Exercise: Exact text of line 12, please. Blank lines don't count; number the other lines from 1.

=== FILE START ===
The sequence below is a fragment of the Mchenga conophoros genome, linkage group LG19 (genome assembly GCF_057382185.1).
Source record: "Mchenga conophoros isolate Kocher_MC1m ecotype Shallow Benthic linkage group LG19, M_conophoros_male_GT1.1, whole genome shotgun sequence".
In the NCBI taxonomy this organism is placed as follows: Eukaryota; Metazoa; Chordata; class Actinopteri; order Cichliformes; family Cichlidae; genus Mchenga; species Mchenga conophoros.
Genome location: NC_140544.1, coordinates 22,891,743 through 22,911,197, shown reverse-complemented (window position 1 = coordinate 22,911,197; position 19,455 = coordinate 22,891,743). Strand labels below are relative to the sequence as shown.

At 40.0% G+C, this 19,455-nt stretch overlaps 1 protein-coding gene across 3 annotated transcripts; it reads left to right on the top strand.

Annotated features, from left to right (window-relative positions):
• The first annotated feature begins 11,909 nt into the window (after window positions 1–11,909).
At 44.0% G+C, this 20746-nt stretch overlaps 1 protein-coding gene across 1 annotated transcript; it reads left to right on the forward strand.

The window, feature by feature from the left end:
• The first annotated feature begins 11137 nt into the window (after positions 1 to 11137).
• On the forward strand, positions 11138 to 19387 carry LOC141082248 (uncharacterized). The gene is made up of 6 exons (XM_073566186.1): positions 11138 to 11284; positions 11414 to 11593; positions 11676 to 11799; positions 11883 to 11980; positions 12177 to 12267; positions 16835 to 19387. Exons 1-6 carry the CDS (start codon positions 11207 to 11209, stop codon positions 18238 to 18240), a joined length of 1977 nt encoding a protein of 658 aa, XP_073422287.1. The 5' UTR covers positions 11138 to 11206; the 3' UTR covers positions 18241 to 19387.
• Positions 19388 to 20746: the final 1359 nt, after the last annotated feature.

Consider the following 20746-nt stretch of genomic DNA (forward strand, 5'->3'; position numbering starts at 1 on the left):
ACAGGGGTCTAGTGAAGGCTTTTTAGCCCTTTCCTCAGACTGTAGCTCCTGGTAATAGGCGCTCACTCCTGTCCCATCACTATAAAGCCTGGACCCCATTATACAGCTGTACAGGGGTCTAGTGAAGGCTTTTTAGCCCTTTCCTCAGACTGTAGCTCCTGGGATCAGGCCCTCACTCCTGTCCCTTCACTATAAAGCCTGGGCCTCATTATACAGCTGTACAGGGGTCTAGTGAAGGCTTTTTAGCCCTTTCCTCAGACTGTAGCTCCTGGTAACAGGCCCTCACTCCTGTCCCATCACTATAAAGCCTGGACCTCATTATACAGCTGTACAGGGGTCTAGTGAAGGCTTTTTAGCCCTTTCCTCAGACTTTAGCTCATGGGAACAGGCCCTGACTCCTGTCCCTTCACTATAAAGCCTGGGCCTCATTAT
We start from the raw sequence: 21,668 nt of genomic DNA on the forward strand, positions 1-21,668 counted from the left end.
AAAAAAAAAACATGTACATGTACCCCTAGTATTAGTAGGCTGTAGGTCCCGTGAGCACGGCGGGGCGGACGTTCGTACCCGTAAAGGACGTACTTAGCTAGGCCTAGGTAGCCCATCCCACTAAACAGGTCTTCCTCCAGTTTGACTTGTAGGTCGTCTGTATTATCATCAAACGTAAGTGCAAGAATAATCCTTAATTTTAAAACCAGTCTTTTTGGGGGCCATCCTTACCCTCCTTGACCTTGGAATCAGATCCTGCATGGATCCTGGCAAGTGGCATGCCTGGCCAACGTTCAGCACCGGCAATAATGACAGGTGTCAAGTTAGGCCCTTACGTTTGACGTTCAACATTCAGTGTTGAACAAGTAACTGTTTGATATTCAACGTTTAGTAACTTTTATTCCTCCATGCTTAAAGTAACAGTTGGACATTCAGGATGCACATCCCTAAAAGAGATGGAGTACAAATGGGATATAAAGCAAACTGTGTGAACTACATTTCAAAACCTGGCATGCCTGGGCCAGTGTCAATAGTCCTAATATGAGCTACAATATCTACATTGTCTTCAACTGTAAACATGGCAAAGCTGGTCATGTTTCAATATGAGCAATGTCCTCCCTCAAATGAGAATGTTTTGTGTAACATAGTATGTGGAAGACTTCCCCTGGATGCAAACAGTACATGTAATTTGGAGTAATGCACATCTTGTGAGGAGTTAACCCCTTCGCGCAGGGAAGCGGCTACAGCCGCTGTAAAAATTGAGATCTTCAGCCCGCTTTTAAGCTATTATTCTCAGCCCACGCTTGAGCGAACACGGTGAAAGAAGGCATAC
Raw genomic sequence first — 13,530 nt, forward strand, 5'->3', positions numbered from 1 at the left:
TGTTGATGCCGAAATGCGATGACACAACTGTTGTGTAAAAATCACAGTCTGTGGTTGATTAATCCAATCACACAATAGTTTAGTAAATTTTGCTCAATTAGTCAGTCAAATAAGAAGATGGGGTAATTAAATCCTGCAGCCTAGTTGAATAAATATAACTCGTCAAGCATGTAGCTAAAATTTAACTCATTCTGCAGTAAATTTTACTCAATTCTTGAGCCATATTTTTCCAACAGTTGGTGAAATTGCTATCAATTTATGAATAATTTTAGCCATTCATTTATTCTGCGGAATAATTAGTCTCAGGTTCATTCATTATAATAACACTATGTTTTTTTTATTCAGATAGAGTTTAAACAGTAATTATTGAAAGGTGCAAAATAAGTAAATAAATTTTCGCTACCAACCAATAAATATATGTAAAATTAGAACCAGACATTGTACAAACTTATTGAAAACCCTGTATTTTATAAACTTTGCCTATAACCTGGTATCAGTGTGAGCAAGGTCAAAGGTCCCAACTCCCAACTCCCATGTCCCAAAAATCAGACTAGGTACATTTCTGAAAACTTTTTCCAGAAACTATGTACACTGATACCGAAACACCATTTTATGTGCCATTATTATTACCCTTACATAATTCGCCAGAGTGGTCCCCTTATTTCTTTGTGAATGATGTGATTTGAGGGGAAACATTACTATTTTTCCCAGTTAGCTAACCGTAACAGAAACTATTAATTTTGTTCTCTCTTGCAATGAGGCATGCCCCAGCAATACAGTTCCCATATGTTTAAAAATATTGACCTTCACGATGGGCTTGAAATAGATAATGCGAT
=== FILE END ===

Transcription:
• Positions 19388 to 20746: the final 1359 nt, after the last annotated feature.